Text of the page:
The gut is home to a wide array of microbiota that influences various interactions within our bodies. These microbes also regulate gut functioning, digestive processes, absorption of essential vitamins and minerals, and so on. When the gut is not functioning correctly, our bodies suffer. Long-term effects of an unhealthy gut include increased risks of metabolic problems, depression, obesity, cancer, autoimmunity, liver disease, ulcers, heart disease, and other illnesses and health problems. ​ Of particular interest is the Paleo diet, which restricts the consumption of all grains (bread, rice, pasta, cereals, quinoa, etc) including whole grains, as well as legumes. The most notable limitation of this diet is the loss of soluble and insoluble fibres found within these foods. Let’s explore this important nutrient first. Part of what keeps the gut functioning correctly is ensuring it gets plenty of fibre. Fibre is good for the gut microbiota. They feed off it and thrive as they should. So naturally, one should always consider the impacts on long-term impacts on gut health when making dietary changes. Besides benefiting gut functioning, fibre also helps lower cholesterol, regulate blood sugar levels, and assists with better weight management. Healthy gut functioning also helps keep TMAO (Trimethylamine N-oxide) levels low, which is a molecule generated via microbial metabolism linked to increased levels of cardiovascular disease, as well as hypothesized neurological disorders. As a whole, what occurs when someone follows the Paleo diet long-term is the levels of good gut microbiota decrease and the amount of TMAO in the body increases. This is primarily contributed to the increase in protein consumption through meat and fish and the removal of whole grains and legumes. While some fibre is consumed through various fruits and vegetables, two essential microbiomes in the gut are not getting fed. Bifidobacterial thrives from starches found in bread and grains, while Roseburia thrives from beta-glucans found in oats and barley. A recent research study followed different control groups that stayed on the Paleo for a year. There were three different groups – a control group, a strict Paleo group, and a pseudo-Paleo group. At the end of the study, those in the strict Paleo group and the pseudo-Paleo group had a noticeable decrease in good gut microbiota. The participants did get plenty of fibre from fruits and vegetables. Yet, they were not getting the right balance of fibre to feed every type of healthy gut microbiome. There was also a noticeable increase in TMAO levels in study participants.1 Another study conducted by the same researchers, looked at the short-term microbiome shifts in the gut while on the Paleo diet. That study concluded that short-term use of the diet did not have long-term shifts in the microbiome.2 In conclusion, the studies show that following the Paleo diet long-term can reduce the healthy gut microbiota and increase TMAO levels. It doesn't mean that a Paleo diet can’t be followed long-term, but ensuring to modify and account for missing fibre sources is important. If you want more about dietary impacts on your gut, as well as effective approaches that are not carb-free or starch-free, please feel free to contact Toronto naturopathic doctor, Dr. Courtney Homberg at 647-351-7282 to schedule your appointment today. Sources: Genoni, A., Christophersen, C.T., Lo, J. et al. Long-term Paleolithic diet is associated with lower resistant starch intake, different gut microbiota composition and increased serum TMAO concentrations. Eur J Nutr 59, 1845–1858 (2020). Janeiro MH, Ramírez MJ, Milagro FI, Martínez JA, Solas M. Implication of Trimethylamine N-Oxide (TMAO) in Disease: Potential Biomarker or New Therapeutic Target. Nutrients. 2018;10(10):1398. Published 2018 Oct 1. Genoni A, Lo J, Lyons-Wall P, et al. A Paleolithic diet lowers resistant starch intake but does not affect serum trimethylamine-N-oxide concentrations in healthy women. Br J Nutr. 2019;121(3):322-329.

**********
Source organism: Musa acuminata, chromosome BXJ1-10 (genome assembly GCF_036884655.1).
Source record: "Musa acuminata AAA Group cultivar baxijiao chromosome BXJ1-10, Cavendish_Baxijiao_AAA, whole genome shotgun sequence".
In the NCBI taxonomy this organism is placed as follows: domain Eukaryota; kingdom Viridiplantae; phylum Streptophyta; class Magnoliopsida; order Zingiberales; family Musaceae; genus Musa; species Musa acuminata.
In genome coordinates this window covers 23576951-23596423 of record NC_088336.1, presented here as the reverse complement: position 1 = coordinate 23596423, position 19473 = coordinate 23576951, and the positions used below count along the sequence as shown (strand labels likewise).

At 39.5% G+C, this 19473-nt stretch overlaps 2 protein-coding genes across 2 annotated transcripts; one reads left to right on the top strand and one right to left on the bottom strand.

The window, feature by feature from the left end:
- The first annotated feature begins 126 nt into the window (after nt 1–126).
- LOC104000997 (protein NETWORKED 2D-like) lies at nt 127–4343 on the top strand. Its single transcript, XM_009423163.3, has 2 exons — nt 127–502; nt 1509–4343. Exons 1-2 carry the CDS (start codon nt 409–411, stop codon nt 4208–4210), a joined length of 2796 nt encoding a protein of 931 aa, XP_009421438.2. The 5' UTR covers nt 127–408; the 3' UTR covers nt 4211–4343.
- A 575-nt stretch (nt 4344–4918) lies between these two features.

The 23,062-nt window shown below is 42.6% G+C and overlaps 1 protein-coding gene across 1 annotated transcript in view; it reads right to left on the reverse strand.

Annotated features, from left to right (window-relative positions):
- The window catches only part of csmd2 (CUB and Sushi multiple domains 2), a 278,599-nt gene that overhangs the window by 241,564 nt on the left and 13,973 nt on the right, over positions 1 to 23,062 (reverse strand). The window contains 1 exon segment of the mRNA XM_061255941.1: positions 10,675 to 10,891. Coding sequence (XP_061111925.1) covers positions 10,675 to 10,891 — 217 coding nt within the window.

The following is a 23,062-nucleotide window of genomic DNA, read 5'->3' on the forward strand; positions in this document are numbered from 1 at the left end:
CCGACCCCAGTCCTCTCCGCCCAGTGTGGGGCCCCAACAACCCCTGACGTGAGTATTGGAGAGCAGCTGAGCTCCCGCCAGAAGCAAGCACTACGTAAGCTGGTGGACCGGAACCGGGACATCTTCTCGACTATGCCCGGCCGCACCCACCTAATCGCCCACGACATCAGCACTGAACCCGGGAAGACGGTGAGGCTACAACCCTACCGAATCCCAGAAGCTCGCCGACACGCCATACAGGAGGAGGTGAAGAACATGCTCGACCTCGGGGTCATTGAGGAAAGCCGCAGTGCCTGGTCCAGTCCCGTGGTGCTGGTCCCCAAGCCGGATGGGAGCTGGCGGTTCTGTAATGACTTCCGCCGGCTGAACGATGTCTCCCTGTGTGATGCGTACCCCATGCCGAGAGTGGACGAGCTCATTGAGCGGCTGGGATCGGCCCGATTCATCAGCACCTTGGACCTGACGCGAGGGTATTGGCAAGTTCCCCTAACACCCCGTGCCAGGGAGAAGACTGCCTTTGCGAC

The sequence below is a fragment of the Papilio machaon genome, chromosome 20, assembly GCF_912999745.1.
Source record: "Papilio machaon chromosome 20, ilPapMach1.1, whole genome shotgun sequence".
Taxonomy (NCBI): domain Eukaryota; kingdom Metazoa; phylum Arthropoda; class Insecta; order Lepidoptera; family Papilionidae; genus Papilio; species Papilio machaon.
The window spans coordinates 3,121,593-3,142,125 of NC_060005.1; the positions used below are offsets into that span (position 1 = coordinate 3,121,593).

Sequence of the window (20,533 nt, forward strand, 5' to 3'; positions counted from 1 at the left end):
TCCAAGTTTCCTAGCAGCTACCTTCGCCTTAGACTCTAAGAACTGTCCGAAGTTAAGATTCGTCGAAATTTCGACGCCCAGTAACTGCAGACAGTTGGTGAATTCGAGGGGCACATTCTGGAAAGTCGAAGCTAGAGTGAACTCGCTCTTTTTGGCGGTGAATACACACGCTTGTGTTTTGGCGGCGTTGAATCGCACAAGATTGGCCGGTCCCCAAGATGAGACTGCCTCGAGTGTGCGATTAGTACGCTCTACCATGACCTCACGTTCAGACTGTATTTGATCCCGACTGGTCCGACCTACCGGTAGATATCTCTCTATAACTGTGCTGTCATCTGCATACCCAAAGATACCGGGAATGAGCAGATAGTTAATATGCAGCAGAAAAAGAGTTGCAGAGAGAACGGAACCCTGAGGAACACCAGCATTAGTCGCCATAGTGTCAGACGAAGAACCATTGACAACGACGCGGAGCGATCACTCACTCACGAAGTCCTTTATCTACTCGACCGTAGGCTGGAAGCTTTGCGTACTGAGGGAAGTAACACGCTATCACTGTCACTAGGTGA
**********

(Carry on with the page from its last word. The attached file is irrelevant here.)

The thyroid is responsible for producing various hormones in the body that help regulate metabolism and provide support for other bodily systems, like the immune system and cardiovascular system. Thyroid hormones help improve the absorption of nutrients from the foods we eat. They assist with gut motility. They regulate our appetites. Additionally, these hormones help boost our basal metabolic rate to burn calories. Other functions of thyroid hormones include helping metabolize glucose and break down fats. Cruciferous vegetables consist of a wide range of vegetables that contain glucosinolates or goitrogens – a sulphur compound found in kale, broccoli, arugula, turnips, cabbage, cauliflower, and other vegetables. People with thyroid problems, such as low functioning or autoimmune disorders are typically advised to avoid cruciferous vegetables due to their ‘goitrogenic’ effect. It was previously believed that consuming cruciferous vegetables could inhibit thyroid hormone production in people with thyroid problems. Yet, the consumption of these vegetables does have health benefits, like reducing the risks of certain cancers. Various research studies have been conducted on animals where the subjects were fed cruciferous vegetables and the impacts on thyroid functions are studied. In one study, two test groups were given a diet of 7% freeze-dried rutabaga sprouts – one group with iodine deficiencies, and the other group on a sulfa-based antibiotic. Surprisingly, the spouts had a protective effect on the thyroid in test subjects that were iodine deficient. However, in test subjects that were antibiotic-treated, the initial study showed the sprouts enhanced hypothyroidism. (1) However, a second study later demonstrated the sprouts did not enhance hypothyroidism in sulfadimethoxine-treated subjects. (2) It was also noted that the consumption of the sprouts helped reduce oxidative stress on the thyroid. In both sets of test subjects, the cruciferous sprouts showed a reduction in proinflammatory cytokines. Another study in 2018 examined a 7% free-dried broccoli diet. The introduction of broccoli into the diet did not result in any changes to thyroid function. In iodine-deficient subjects, broccoli helped boost the antioxidant capacity of the thyroid. In sulfadimethoxine-treated subjects, the broccoli also helped to protect the thyroid. (3) In 2019, a study of the effects of cruciferous vegetables on thyroids in humans was conducted. Test subjects were given treated freeze-dried broccoli extract, untreated broccoli extract, or no broccoli extract for 84 days. At the conclusion of the study, subjects that received either type of broccoli extract were compared to those that receive the placebo. Finding found that certain test subjects exhibited a decrease in certain thyroid problems as the broccoli extract provided support to the thyroid. The study reported there were no noticeable changes in thyroid functioning compared to baseline findings. (4) So, are cruciferous vegetables safe for my thyroid? In conclusion, a summary of the limited research in both human and animal studies suggested that consuming cruciferous vegetables even by people with thyroid problems could potentially provide certain health benefits, such as antioxidant and anti-inflammatory effects on the gland, without a negative impact on its functioning. So the next time you read you should be avoiding broccoli if you have a thyroid condition – think again! If you have thyroid problems, have questions or concerns about thyroid disorders, and are looking for naturopathic treatment in Toronto, please feel free to contact Toronto Naturopathic Doctor, Dr. Courtney Homberg at 647-351-7282 to schedule your appointment today. Sources: